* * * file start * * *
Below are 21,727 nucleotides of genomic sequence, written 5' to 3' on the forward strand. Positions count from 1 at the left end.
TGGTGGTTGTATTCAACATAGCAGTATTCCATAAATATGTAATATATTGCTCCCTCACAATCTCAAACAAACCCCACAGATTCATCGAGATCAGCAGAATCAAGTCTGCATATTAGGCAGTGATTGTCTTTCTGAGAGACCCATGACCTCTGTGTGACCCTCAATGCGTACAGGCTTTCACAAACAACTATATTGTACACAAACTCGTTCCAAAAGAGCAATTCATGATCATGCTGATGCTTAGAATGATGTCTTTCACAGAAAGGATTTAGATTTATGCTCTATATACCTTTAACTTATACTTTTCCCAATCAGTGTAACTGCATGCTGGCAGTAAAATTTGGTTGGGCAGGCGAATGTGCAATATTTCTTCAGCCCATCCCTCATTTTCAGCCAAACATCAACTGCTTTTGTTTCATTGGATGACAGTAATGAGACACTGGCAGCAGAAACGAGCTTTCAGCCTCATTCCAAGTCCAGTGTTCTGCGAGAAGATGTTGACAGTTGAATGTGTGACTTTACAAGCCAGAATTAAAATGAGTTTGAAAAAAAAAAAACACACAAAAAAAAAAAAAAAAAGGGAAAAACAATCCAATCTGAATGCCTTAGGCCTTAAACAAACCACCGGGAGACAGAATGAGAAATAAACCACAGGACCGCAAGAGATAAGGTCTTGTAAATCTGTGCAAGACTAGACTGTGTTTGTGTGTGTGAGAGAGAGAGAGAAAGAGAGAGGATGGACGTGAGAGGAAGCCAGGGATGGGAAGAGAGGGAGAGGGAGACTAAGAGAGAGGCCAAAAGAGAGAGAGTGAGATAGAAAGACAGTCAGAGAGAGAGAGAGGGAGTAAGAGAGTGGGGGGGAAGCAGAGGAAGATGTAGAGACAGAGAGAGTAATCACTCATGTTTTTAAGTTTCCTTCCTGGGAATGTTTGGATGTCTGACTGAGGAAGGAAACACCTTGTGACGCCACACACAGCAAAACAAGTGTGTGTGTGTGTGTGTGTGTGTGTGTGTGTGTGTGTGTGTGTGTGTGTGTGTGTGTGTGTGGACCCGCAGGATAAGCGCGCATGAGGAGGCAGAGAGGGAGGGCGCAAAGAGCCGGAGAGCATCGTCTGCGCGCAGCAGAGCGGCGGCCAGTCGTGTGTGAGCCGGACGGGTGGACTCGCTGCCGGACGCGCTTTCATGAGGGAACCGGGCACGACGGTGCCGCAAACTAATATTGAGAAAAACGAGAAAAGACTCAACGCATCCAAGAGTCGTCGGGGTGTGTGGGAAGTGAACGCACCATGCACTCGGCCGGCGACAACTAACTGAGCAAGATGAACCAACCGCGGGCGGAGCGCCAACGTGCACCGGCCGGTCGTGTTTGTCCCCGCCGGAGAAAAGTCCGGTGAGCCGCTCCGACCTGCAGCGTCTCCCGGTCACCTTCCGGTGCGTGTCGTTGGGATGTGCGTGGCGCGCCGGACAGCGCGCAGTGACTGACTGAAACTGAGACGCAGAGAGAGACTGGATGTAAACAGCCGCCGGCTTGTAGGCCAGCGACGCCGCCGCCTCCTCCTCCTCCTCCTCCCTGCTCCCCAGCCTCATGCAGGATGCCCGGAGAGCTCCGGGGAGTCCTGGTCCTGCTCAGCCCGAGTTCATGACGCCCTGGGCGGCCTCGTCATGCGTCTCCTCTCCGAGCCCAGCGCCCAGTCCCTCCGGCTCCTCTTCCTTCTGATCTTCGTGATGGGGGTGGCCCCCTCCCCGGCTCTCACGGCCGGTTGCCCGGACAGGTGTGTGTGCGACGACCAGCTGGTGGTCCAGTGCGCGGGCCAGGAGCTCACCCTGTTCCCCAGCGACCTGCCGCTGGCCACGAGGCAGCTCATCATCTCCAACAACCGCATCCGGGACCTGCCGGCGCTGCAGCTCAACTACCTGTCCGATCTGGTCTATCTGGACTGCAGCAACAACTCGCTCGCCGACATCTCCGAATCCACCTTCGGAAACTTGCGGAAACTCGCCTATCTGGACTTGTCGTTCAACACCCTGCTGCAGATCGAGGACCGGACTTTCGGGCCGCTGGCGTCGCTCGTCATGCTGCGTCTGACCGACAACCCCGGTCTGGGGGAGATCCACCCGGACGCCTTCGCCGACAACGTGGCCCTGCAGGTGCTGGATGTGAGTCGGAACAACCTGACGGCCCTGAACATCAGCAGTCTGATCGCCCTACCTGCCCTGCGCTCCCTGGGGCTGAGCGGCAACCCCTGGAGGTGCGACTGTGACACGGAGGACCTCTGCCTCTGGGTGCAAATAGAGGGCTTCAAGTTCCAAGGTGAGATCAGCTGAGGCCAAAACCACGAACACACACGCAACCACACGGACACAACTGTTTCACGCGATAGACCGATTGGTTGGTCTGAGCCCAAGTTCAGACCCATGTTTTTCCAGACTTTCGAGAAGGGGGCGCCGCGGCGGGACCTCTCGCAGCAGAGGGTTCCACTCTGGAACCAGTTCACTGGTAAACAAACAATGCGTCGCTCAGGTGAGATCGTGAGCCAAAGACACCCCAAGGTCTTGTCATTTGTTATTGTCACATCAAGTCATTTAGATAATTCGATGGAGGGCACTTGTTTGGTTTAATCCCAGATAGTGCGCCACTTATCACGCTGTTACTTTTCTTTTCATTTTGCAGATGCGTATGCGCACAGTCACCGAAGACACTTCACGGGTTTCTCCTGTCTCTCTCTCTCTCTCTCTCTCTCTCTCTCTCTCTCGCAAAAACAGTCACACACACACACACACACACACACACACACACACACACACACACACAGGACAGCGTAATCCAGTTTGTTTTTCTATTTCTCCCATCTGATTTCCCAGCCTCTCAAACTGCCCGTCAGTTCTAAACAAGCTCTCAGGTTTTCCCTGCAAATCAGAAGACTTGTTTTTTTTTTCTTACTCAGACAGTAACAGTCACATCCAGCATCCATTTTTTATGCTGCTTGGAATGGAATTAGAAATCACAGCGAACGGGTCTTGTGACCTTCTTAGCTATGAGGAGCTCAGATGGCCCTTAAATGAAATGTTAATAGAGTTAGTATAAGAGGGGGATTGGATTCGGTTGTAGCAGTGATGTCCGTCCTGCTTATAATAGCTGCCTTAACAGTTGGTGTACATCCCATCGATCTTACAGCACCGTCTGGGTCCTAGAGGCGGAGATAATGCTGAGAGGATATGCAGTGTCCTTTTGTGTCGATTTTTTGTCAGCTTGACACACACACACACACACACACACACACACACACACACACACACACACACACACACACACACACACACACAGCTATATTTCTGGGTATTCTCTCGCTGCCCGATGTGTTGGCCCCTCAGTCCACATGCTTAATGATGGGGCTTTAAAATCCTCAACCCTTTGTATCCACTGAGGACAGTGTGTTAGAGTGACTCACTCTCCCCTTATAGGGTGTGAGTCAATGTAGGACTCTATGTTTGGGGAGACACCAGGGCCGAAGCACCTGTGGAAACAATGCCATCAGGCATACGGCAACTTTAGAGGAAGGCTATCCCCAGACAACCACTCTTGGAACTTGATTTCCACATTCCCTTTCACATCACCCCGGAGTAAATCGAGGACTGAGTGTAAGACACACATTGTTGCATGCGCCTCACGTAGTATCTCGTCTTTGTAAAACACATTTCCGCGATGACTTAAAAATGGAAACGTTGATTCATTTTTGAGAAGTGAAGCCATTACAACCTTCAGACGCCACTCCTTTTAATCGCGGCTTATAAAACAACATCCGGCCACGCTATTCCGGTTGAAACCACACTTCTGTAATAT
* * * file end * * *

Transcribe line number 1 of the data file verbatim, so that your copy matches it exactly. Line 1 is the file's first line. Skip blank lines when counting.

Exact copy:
Below are 21,727 nucleotides of genomic sequence, written 5' to 3' on the forward strand. Positions count from 1 at the left end.